Feeds

Beware the malware-tipped SPEAR TRAP in your inbox

That person who knows all about you? Not your friend

5 things you didn’t know about cloud backup

The vast majority (91 per cent) of targeted attacks begin with a spear phishing email, according to a new study by Trend Micro.

Spear phishing is a form of phishing that makes use of information about a target to make attacks more specific and “personal”. These attacks may, for example, refer to their targets by their specific name, rank, or position at the organisation instead of using generic titles common in broader (consumer focused) phishing campaigns. The end goal is usually to trick prospective victims into opening a malicious file attachment (in 94 per cent of cases) or to follow links to an exploit-laden site.

The most commonly used and shared file types accounted for 70 per cent of the total number of spear phishing email attachments during the period of Trend's study, between February and September this year. The main file types were: .RTF (38 per cent), .XLS (15 per cent) and .ZIP (13 per cent). Executable (.EXE) files were not as popular among cybercriminals, most likely because emails with .EXE file attachments are usually detected and blocked by security products at the edge of corporate networks, long before they reach the in-box of prospective marks.

Targeted attacks are often malware-based and designed to infect networks, stay resident, explore, further infect and steal information. This information can be anything from emails to technology blueprints, policy documents or research.

Aside from spear phishing, other tactics that have been noted in targeted attacks include the use of removable media (USB, CD etc), theft of credentials giving access to systems and networks (eg, VPNs).

Spear phishers most frequently target government and activist groups. Details of government agencies and appointed officials are often posted on public government websites.  Members of activist groups are often active in social media, and are also quick to provide member information in order to facilitate campaigning or recruit new members. As a result, three out of four of the targeted victims’ email addresses were easily found through web searches or using common email address formats.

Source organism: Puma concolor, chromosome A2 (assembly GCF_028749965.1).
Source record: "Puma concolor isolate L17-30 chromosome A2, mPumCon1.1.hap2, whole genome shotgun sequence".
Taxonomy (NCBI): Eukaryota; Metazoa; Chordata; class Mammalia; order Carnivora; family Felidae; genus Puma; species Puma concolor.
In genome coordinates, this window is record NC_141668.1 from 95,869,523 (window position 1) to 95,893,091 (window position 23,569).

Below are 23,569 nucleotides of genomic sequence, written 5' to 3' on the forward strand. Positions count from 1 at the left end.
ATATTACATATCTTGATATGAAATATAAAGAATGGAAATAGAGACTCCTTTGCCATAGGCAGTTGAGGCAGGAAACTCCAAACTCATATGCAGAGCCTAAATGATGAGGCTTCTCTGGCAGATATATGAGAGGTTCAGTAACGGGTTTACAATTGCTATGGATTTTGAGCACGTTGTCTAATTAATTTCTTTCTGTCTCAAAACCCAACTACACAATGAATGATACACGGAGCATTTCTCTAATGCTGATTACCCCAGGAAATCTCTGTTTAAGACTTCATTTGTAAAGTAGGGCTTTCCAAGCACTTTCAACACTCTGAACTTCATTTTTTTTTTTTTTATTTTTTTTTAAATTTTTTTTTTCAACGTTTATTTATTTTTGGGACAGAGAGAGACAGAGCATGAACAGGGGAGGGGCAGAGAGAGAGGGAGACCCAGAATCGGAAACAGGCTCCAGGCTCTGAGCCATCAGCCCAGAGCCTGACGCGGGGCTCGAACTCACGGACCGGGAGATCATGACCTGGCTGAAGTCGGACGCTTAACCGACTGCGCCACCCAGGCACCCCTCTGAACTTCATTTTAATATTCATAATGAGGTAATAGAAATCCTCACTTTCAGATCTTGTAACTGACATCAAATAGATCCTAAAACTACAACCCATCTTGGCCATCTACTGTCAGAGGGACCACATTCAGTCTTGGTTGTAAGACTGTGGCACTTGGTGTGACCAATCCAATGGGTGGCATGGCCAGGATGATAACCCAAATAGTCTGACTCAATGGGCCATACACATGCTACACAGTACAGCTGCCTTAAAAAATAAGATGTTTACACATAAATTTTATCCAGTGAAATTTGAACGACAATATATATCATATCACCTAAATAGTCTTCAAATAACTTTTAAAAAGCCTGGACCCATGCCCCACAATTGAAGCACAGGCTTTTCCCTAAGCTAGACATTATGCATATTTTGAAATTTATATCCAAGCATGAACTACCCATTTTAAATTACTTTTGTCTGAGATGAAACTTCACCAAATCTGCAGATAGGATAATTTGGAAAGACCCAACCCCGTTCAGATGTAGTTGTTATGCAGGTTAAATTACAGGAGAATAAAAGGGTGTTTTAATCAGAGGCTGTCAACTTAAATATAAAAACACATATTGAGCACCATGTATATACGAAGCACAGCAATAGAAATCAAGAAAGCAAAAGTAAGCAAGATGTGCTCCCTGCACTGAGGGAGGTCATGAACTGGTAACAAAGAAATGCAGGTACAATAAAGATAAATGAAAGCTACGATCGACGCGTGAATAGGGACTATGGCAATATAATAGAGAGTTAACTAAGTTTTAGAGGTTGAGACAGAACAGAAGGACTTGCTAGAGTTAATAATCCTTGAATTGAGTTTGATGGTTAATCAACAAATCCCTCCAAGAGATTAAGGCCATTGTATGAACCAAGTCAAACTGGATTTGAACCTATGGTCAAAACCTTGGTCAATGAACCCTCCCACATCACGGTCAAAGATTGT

The percentage of malicious attachments in emails has been in steady decline over recent years. But the researchers insist this trend is likely to reverse itself, bringing with it extra spam and the need to redesign corporate defences, according to Trend Micro.

"We fully expect to see a resurgence of malicious email as targeted attacks expand and evolve,” said Rik Ferguson, director of security research and communications at Trend Micro. “Experience has shown us that criminals continue to abuse tried and trusted methods to directly leverage intelligence gathered during the reconnaissance for targeted attacks."

"We have also seen that targeted attacks are evolving and expanding. The abundance of information on individuals and companies makes the job of creating extremely credible emails far too simple. It's a part of a custom defence that should not be ignored."

Trend's study can be found here (PDF). ®

Secure remote control for conventional and virtual desktops

More from The Register

next story
Goog says patch⁵⁰ your Chrome
64-bit browser loads cat vids FIFTEEN PERCENT faster!
JLaw, Kate Upton EXPOSED in celeb nude pics hack
100 women victimised as Apple iCloud accounts reportedly popped
NIST to sysadmins: clean up your SSH mess
Too many keys, too badly managed
Scratched PC-dispatch patch patched, hatched in batch rematch
Windows security update fixed after triggering blue screens (and screams) of death
Researchers camouflage haxxor traps with fake application traffic
Honeypots sweetened to resemble actual workloads, complete with 'secure' logins
Attack flogged through shiny-clicky social media buttons
66,000 users popped by malicious Flash fudging add-on
New Snowden leak: How NSA shared 850-billion-plus metadata records
'Federated search' spaffed info all over Five Eyes chums
Three quarters of South Korea popped in online gaming raids
Records used to plunder game items, sold off to low lifes
Oz fed police in PDF redaction SNAFU
Give us your metadata, we'll publish your data
prev story

Whitepapers

Endpoint data privacy in the cloud is easier than you think
Innovations in encryption and storage resolve issues of data privacy and key requirements for companies to look for in a solution.
Implementing global e-invoicing with guaranteed legal certainty
Explaining the role local tax compliance plays in successful supply chain management and e-business and how leading global brands are addressing this.
Advanced data protection for your virtualized environments
Find a natural fit for optimizing protection for the often resource-constrained data protection process found in virtual environments.
Boost IT visibility and business value
How building a great service catalog relieves pressure points and demonstrates the value of IT service management.
Next gen security for virtualised datacentres
Legacy security solutions are inefficient due to the architectural differences between physical and virtual environments.